Testing and equalizing batteries


In a typical cruising boat, life is hard for the batteries. They are often discharged to 50 percent or less of full charge and rarely, if ever, fully recharged. Solar panels and wind generators help, and the engine or generator is run as needed, but typically, this only brings them to an 80 percent charge or so. As this cycle is repeated, a layer of lead sulfate builds up on the battery plates, which reduces the ability of the battery to accept a charge and to efficiently discharge. Another problem that occurs with flooded batteries is stratification, a condition in which the concentration of the battery acid is higher at the bottom of the battery than it is at the top.

As the sulfation or stratification increases, the battery performance steadily declines. The battery will begin to discharge faster and the charging current will taper off much more quickly than when it was new.

Measuring battery capacity
If you have flooded batteries with removable caps, it is relatively simple to test the condition of the battery by fully charging it and measuring the specific gravity of each cell with a hydrometer. If the specific gravity is low or varies between cells, the battery is most likely suffering from stratification or sulfation.

If you have sealed batteries, the only way to test their condition is by load testing. There are two methods of load testing batteries. The first is to apply a short-term, high-current load to the battery and see how much the voltage dips. This will give you some indication of battery condition, but will not provide an accurate measure of the battery’s capacity. The second method is to apply a constant load current until the battery reaches 10.5 volts (for a 12-volt battery), then compare the discharge time to the battery specifications. Most marine batteries specify the battery’s rated capacity in amp-hours at a 20-hour discharge rate. A 100-ah battery should take 20 hours to reach the 10.5 discharge voltage if a load of 100/20 or 5 amps is applied.

David Lynn

A schematic of David Lynn’s load testing setup.

Some battery manufacturers provide additional discharge time versus current specifications. For example, if I load one of my Lifeline batteries with a constant 25 amps, it should take 390 minutes for it to discharge to 10.5 volts. The drawback to the second method of load testing is that the battery is rated for only a certain number of charge/discharge cycles. Since this uses up one of them, you don’t want to repeat the test too frequently.

So how do you apply a constant load current? You could buy a commercial load tester, but most of the inexpensive versions are meant to only check the short-term load capacity of the battery. You need one that will apply a constant load to the battery over several hours, and these are quite expensive.

It isn’t hard to make a load tester, however. Small 12-volt light bulbs work quite well. When we started replacing all of our cabin and navigation lights with LEDs, I saved all those old bulbs and sockets. By putting several of them in parallel, I made an effective and inexpensive load tester. Figure 1 shows the wiring diagram for the load tester.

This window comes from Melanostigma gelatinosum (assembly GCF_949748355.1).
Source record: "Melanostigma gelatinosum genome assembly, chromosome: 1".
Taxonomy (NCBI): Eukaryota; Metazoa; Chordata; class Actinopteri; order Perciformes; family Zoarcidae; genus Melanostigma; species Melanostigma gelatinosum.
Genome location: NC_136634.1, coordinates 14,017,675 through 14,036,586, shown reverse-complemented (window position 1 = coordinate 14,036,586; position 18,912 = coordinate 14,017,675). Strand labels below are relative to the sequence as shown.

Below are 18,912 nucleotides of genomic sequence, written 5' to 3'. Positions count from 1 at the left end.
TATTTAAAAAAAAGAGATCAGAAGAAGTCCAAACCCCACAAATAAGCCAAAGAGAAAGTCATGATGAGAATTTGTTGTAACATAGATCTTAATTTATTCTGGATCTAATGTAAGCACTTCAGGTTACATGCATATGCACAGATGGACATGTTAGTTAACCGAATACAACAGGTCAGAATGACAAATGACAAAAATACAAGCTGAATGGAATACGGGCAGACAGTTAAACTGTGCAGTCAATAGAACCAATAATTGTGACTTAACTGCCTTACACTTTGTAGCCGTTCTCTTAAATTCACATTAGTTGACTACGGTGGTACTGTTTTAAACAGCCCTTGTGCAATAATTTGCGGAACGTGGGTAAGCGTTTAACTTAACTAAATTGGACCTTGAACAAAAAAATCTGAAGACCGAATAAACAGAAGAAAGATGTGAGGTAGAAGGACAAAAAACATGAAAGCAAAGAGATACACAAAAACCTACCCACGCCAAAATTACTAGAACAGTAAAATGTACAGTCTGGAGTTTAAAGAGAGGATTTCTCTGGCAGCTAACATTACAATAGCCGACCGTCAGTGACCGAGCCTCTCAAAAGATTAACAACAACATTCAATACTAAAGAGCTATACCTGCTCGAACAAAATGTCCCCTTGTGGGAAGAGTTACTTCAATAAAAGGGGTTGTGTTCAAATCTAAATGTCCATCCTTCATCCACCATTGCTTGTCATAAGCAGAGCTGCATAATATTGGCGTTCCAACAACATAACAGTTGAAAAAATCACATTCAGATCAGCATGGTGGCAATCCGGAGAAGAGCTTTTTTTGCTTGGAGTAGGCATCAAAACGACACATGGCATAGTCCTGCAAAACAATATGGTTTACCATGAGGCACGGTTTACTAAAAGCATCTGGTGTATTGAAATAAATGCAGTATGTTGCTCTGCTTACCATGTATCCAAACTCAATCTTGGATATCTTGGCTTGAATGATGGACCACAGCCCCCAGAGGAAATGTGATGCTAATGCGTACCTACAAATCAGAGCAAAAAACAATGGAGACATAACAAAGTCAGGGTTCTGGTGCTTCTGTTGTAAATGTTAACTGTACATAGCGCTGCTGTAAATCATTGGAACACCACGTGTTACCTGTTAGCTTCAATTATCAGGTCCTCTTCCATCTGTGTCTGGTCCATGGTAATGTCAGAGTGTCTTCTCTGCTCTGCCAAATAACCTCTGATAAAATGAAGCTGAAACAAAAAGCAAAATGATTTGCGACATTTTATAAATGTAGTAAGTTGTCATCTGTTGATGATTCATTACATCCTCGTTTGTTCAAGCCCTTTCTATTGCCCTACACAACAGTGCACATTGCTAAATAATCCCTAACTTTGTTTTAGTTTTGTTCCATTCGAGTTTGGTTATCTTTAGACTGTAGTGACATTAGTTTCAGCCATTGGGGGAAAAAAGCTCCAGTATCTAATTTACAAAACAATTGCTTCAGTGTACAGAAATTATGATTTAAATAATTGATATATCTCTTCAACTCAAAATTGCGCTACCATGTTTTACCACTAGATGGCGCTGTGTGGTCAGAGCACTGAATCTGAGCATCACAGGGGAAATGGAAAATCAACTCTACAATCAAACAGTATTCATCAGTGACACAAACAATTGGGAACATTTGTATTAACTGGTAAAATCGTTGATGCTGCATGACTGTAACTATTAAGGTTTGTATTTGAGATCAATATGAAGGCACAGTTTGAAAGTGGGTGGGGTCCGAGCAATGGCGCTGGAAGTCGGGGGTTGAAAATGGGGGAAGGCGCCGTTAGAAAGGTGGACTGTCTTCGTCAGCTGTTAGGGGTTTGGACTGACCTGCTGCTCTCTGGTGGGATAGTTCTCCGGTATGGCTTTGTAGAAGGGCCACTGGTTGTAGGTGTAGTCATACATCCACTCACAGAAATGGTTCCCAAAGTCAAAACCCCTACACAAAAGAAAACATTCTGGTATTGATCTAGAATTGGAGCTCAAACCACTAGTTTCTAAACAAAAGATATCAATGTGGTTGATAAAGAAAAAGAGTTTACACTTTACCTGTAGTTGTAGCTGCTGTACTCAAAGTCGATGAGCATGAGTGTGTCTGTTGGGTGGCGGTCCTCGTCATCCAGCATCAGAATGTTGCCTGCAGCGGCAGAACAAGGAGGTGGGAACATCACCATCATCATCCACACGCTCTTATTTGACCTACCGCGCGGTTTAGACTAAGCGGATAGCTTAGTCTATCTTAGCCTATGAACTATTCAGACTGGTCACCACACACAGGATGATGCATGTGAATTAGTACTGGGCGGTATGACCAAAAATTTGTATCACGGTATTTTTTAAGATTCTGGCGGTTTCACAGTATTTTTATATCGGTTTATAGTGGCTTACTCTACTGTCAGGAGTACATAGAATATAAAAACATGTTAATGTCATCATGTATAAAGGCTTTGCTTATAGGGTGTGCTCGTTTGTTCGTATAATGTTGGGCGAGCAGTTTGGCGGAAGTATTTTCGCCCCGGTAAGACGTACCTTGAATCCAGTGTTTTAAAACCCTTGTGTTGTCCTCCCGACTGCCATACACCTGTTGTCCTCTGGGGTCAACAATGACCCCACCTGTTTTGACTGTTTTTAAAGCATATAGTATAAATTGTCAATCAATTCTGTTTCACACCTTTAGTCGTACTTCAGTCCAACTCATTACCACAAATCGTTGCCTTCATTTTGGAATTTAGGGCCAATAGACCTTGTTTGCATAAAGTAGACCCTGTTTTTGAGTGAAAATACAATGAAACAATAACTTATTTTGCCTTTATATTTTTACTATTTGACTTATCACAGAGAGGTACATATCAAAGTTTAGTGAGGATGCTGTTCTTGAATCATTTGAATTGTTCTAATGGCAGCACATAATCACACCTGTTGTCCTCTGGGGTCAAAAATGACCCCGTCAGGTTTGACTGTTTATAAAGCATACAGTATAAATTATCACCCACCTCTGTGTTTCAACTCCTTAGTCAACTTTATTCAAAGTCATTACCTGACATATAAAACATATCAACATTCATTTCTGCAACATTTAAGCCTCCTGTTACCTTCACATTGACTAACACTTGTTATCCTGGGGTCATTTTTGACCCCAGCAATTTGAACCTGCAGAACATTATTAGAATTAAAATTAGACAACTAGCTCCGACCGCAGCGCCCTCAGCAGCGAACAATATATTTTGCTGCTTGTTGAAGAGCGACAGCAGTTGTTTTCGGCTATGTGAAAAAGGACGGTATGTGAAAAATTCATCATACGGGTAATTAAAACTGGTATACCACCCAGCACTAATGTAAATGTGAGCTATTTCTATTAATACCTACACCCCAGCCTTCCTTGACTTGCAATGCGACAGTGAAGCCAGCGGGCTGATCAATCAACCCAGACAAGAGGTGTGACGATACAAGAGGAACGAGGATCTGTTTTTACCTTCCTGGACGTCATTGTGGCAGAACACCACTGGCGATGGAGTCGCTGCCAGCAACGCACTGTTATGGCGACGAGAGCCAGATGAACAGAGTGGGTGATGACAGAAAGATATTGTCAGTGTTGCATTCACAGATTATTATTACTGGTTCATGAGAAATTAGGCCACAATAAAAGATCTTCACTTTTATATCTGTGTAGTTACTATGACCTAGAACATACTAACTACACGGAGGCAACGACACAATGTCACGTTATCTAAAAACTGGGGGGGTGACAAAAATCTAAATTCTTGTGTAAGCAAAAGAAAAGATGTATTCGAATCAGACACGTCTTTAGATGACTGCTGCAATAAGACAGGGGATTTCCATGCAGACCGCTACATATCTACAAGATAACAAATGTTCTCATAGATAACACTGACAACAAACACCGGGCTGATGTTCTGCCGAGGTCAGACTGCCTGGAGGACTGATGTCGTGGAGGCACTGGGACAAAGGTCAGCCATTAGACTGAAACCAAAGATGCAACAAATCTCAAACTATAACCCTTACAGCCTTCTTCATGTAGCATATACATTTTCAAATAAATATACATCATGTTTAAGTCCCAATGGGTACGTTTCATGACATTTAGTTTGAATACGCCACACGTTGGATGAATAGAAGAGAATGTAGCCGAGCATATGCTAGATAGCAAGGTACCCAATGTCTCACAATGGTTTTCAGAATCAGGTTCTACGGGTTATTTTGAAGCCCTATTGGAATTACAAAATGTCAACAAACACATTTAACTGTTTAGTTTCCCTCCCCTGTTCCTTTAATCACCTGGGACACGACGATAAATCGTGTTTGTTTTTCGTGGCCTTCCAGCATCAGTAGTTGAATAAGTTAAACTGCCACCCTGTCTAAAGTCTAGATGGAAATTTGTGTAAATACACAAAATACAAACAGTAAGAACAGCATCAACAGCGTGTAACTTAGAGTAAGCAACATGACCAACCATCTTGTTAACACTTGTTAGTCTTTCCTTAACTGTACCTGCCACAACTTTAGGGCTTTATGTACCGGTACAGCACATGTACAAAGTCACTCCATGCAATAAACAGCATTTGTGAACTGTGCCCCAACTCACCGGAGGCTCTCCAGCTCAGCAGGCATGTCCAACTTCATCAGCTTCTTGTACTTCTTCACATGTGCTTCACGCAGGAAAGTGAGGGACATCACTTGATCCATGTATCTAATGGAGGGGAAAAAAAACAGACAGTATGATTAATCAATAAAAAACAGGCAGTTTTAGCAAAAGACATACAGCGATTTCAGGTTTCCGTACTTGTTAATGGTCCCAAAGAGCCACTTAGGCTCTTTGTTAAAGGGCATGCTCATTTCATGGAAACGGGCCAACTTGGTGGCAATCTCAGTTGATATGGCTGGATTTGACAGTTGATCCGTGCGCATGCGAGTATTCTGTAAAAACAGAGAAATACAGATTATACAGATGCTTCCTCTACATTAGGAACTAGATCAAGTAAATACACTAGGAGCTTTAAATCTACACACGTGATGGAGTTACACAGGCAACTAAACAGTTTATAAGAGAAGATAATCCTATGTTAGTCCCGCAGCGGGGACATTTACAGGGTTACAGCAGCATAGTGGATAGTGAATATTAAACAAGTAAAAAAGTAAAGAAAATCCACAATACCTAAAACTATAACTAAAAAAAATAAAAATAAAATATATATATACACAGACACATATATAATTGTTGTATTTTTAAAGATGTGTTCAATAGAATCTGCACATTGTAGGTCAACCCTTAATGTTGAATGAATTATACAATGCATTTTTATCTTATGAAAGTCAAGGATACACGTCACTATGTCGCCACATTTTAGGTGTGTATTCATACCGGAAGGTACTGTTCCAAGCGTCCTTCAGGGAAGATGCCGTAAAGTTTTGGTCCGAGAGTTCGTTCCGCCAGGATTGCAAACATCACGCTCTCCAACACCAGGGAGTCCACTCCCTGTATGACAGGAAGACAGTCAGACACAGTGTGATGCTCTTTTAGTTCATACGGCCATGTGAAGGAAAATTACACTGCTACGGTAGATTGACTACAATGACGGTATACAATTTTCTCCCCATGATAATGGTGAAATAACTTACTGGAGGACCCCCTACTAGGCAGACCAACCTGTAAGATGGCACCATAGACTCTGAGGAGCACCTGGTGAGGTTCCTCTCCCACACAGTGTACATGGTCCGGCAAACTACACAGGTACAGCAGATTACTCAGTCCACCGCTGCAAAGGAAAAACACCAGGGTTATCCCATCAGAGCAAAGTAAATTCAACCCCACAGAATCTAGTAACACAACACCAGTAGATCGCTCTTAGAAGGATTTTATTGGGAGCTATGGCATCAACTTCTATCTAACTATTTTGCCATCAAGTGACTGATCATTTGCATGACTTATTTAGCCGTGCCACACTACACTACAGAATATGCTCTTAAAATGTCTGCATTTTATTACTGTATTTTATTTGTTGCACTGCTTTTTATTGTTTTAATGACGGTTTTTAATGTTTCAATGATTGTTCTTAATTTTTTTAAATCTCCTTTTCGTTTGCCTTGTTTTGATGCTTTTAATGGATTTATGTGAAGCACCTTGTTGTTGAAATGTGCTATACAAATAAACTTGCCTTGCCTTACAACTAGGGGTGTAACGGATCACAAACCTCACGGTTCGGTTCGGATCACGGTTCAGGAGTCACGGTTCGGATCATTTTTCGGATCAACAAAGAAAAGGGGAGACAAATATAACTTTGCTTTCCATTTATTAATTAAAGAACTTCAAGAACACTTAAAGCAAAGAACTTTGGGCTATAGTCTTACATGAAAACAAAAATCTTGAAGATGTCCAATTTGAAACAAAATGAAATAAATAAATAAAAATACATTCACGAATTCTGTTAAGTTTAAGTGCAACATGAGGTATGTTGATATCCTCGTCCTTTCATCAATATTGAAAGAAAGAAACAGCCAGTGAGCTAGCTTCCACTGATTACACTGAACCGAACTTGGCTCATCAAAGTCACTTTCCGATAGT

Let’s say you want to load test a 200-ah battery. If you are testing it at the 20-hour discharge rate, the load current you need is 200 ah/20 hours or 10 amps. Each bulb will draw somewhere between 0.5 amps for a low wattage cabin light to 2.5 amps for a navigation lamp. Connect each bulb to 12 volts, measure the current draw for each one, and mark it on the bulb. Wire several sockets in parallel, find a combination of bulbs that add up to 10 amps and plug them in. Measure the current draw for the array of bulbs and add, remove or exchange bulbs until the current draw is correct. Most inexpensive multimeters will measure a maximum of 10 amps DC, so you have to be careful not to exceed this or the internal fuse will blow. I invested in a multimeter that uses clamps to measure DC amps. It measures much higher amperage (up to 600 amps DC), and does so by simply clamping it over the wire rather than having to break the circuit. As the voltage slowly drops, the current will also drop, so it will be necessary to occasionally change the bulb array to maintain the current at 10 amps. When the battery reaches 10.5 volts, record the time and disconnect the load.

The actual battery capacity will be approximately (test time/20)*100. If it took your batteries 10 hours to reach 10.5 volts, the capacity of your battery would be about (10/20)*100, or 50 percent of a new battery. Note: While this approximation is probably close enough for our purposes, it isn’t quite correct. If the battery capacity is significantly reduced, you are not loading it at the 20-hour rate. Depending on the battery chemistry and technology, it would probably be more like 55 percent of the original capacity.

If you can find a specification that provides the discharge time for a higher current load, you can use this increased load to reduce the necessary test time. Since I had the 25-amp discharge time for my batteries, I increased the number of bulbs in the load tester until the current was 25 amps. It took 242 minutes for one of my batteries to discharge to 10.5 volts. The capacity of that battery was approximately (242/390)*100, or 62 percent of its original capacity.